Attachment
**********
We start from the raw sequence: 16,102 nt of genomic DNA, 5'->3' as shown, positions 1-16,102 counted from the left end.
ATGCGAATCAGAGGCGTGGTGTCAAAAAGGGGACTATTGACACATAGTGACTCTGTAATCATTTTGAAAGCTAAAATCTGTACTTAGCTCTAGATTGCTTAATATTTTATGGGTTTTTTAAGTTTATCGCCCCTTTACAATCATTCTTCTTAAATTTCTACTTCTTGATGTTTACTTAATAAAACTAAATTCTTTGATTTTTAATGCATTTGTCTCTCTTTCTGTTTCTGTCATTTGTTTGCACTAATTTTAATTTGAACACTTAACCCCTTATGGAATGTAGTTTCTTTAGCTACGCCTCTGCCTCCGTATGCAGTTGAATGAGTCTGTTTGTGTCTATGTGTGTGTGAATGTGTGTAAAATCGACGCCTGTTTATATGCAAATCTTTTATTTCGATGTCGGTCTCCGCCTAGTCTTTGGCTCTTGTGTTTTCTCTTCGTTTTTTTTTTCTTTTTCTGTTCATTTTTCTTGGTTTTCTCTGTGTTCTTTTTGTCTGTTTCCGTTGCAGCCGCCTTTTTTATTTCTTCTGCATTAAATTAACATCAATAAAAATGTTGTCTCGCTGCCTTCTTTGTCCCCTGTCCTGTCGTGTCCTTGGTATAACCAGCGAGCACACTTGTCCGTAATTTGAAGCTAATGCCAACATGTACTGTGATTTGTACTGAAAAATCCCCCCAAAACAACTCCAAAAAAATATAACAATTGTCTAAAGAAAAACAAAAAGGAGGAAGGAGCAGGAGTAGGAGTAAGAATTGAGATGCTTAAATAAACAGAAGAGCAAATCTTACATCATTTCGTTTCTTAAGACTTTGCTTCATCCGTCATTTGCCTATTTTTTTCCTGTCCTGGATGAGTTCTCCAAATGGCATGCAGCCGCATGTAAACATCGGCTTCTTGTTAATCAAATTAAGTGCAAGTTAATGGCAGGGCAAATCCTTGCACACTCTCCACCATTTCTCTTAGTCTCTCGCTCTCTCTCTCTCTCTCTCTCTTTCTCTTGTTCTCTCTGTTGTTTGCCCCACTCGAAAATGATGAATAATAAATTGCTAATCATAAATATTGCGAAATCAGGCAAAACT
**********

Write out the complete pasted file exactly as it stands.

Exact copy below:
We start from the raw sequence: 16,102 nt of genomic DNA, 5'->3' as shown, positions 1-16,102 counted from the left end.
ATGCGAATCAGAGGCGTGGTGTCAAAAAGGGGACTATTGACACATAGTGACTCTGTAATCATTTTGAAAGCTAAAATCTGTACTTAGCTCTAGATTGCTTAATATTTTATGGGTTTTTTAAGTTTATCGCCCCTTTACAATCATTCTTCTTAAATTTCTACTTCTTGATGTTTACTTAATAAAACTAAATTCTTTGATTTTTAATGCATTTGTCTCTCTTTCTGTTTCTGTCATTTGTTTGCACTAATTTTAATTTGAACACTTAACCCCTTATGGAATGTAGTTTCTTTAGCTACGCCTCTGCCTCCGTATGCAGTTGAATGAGTCTGTTTGTGTCTATGTGTGTGTGAATGTGTGTAAAATCGACGCCTGTTTATATGCAAATCTTTTATTTCGATGTCGGTCTCCGCCTAGTCTTTGGCTCTTGTGTTTTCTCTTCGTTTTTTTTTTCTTTTTCTGTTCATTTTTCTTGGTTTTCTCTGTGTTCTTTTTGTCTGTTTCCGTTGCAGCCGCCTTTTTTATTTCTTCTGCATTAAATTAACATCAATAAAAATGTTGTCTCGCTGCCTTCTTTGTCCCCTGTCCTGTCGTGTCCTTGGTATAACCAGCGAGCACACTTGTCCGTAATTTGAAGCTAATGCCAACATGTACTGTGATTTGTACTGAAAAATCCCCCCAAAACAACTCCAAAAAAATATAACAATTGTCTAAAGAAAAACAAAAAGGAGGAAGGAGCAGGAGTAGGAGTAAGAATTGAGATGCTTAAATAAACAGAAGAGCAAATCTTACATCATTTCGTTTCTTAAGACTTTGCTTCATCCGTCATTTGCCTATTTTTTTCCTGTCCTGGATGAGTTCTCCAAATGGCATGCAGCCGCATGTAAACATCGGCTTCTTGTTAATCAAATTAAGTGCAAGTTAATGGCAGGGCAAATCCTTGCACACTCTCCACCATTTCTCTTAGTCTCTCGCTCTCTCTCTCTCTCTCTCTCTTTCTCTTGTTCTCTCTGTTGTTTGCCCCACTCGAAAATGATGAATAATAAATTGCTAATCATAAATATTGCGAAATCAGGCAAAACT